Fiona Smith Columnist

Fiona writes on workplace issues, including management, psychology, workplace design, human resources and recruitment. She is a former Work Space editor at The Australian Financial Review and has also covered property, technology, architecture and general news.

View more articles from Fiona Smith

Workplace friendships breed success

Published 02 October 2012 12:00, Updated 11 June 2013 12:06

+font -font print
Workplace friendships breed success

They may be Mad Men, but even Madison Avenue advertising executives needed to form alliances.

Do you have a good friend at work? If you don’t, you are not doing yourself any favours. People with work pals are happier, more productive and are more likely to get promoted.

That is not hard to understand. We all would prefer to be among people who enjoy our company, it makes us more collaborative and enthusiastic about our work and this feeds through to promotion opportunities.

Also, our managers are more likely to elevate us if they like us.

Of course, there are still people who believe that work should be a hard grind. You come into the world alone, you work alone and you die alone. Pretty grim, that. These people think that when you are at work, you should be working, not socialising, not going out to lunch together and certainly not gossiping.

Luckily, only 12 per cent of people surveyed by Randstad in its Work Watch survey thought that making friends at work was “risky”.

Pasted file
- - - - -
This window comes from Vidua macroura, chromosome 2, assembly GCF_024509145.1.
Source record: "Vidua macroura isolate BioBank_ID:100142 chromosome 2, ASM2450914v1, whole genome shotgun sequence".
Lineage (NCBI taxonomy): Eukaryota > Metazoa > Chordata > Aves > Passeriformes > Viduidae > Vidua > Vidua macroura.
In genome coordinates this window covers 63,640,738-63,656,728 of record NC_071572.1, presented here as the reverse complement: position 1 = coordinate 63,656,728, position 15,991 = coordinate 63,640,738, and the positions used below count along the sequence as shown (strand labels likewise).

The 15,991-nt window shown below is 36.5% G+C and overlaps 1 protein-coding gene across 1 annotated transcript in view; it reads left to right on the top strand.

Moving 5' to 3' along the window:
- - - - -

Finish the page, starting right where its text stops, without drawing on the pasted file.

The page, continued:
Their reasons for this fear were that they believed such relationships fed gossip, created favouritism, blurred professional boundaries or created conflicts of interest.

These people ought to get out a bit more and maybe do some reading. All the research shows there are benefits in making friends.

  1. According to Randstad, 67 per cent of Americans say pals make their job more fun and enjoyable, while 55 per cent say friends make their job more worthwhile and satisfying.
  2. People who initiate office friendships pick up the slack for their co-workers and organise workplace social activities are 40 per cent more likely to get a promotion in the subsequent two years.
  3. Friendships contribute more to a longer life than regular exercise.
  4. Having a good friend at work is a strong predictor of success. According to a Gallup Organisation study of more than 5 million workers, 56 per cent of the people who say they have a best friend at work are engaged, productive and successful while only 8 per cent of the ones who don’t are.

Comments